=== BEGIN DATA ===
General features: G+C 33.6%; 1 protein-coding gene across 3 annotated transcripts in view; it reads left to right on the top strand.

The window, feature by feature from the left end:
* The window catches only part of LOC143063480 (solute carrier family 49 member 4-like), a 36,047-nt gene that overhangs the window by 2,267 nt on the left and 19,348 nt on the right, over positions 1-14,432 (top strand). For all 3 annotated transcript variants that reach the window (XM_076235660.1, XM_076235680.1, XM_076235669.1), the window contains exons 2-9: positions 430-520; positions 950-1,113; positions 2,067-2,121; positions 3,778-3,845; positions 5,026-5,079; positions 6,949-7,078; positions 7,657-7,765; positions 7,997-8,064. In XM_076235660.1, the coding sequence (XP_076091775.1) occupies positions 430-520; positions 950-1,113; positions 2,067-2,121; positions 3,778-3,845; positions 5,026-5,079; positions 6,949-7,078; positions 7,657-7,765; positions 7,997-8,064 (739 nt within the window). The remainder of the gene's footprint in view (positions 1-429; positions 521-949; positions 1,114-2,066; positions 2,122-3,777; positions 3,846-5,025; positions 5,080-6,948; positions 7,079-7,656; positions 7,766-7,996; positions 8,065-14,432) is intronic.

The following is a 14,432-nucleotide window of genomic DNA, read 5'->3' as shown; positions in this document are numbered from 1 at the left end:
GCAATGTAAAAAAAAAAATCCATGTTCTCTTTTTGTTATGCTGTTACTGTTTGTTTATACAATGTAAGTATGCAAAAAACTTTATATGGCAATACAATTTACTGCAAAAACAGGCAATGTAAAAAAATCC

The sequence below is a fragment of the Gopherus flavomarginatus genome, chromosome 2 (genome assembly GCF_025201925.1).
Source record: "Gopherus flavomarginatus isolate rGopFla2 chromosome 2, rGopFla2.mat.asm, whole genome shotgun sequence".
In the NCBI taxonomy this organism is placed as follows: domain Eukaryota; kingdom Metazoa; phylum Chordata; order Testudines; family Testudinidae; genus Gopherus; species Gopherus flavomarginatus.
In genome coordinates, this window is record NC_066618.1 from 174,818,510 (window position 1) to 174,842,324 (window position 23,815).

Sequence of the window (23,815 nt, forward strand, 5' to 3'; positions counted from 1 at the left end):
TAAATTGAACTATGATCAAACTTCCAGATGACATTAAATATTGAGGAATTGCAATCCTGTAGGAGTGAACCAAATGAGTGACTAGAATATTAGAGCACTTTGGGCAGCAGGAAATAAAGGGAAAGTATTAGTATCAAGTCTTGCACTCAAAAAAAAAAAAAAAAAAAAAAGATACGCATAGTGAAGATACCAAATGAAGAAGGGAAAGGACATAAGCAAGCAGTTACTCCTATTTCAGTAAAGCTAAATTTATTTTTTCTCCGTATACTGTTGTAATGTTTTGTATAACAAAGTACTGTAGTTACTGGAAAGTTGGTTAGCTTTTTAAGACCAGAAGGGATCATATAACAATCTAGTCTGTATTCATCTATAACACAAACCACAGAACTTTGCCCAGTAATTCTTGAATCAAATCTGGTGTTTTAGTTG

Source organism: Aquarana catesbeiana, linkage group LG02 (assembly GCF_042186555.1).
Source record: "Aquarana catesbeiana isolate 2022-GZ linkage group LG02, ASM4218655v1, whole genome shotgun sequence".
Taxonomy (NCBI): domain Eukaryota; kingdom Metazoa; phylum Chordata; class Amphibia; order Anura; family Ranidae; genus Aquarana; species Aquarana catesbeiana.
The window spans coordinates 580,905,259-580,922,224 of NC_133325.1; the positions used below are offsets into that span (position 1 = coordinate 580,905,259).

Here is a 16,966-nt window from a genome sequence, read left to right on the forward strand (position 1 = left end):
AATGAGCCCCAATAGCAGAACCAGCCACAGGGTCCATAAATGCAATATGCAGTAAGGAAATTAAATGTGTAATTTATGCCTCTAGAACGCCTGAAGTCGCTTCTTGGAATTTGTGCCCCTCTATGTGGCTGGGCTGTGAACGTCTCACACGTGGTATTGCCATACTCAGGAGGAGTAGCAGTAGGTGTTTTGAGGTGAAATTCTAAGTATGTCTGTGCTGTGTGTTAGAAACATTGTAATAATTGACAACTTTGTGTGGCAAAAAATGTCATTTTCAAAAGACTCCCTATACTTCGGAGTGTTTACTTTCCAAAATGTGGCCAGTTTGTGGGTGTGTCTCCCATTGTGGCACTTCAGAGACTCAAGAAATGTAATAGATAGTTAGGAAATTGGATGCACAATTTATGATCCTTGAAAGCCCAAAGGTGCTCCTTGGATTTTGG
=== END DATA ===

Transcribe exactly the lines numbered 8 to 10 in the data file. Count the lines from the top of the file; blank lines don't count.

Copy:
In the NCBI taxonomy this organism is placed as follows: domain Eukaryota; kingdom Metazoa; phylum Chordata; order Testudines; family Testudinidae; genus Gopherus; species Gopherus flavomarginatus.
In genome coordinates, this window is record NC_066618.1 from 174,818,510 (window position 1) to 174,842,324 (window position 23,815).

Sequence of the window (23,815 nt, forward strand, 5' to 3'; positions counted from 1 at the left end):